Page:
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Fields and Frictions @ UoB
2001 to 2002 was out first year teaching at the University of Brighton, and we asked students to explore ideas about architecture's relationships to landscape and society. In many ways, this year provided a "theoretical practice introduction" into ideas relevant to imagining CPUL City.

In the first part of the year, students developed physical devices and installations to gain a better understanding of what constitutes boundaries within landscape and residential areas. Some students marked the boundaries of apparently vacant open space by fixing hazard tape around their edges and erecting signs renaming vacant lawns with ideas for shared uses. Others, as in the image above, experimented with ways of imagining a more “mixed” landscape, virtually placing open space within buildings and building within open space.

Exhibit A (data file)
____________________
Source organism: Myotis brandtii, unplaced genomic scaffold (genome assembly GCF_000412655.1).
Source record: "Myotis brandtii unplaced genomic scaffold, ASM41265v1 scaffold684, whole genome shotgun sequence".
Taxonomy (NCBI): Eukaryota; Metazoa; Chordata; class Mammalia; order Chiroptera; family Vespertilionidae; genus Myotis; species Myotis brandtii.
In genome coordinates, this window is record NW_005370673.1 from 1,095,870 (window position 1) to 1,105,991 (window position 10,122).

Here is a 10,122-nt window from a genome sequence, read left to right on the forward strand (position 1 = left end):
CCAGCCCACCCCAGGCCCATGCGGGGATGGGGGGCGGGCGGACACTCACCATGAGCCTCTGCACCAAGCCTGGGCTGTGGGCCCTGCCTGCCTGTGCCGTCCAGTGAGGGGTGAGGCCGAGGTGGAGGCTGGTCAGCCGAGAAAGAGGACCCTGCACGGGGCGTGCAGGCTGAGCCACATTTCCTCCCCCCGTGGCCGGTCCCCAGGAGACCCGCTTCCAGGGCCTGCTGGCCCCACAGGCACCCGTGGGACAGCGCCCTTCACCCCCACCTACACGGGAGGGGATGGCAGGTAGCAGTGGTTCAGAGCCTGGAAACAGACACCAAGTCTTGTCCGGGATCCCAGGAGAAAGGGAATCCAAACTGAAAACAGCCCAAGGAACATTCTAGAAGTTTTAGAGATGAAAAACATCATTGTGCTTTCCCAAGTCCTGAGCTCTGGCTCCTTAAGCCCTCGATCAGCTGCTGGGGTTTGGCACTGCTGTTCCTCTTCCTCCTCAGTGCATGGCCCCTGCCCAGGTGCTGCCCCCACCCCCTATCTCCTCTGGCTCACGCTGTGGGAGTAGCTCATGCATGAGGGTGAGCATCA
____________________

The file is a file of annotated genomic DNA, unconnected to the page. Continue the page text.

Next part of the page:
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A device designed to simulate the experience of patchy landscapes by Stuart Richardson. (image: B&V 2001)
The second part of the year dealt with a contentious policy being developed in the UK, whereby self-contained camps were planned to house refugees arriving in the UK. By being aware of this policy and, for example, visiting the Red Cross administered Sangatte refugee camp in Calais, we ask students to imagine how a small self-contained community could identify within its boundaries and beyond and gain dignity within a productive landscape.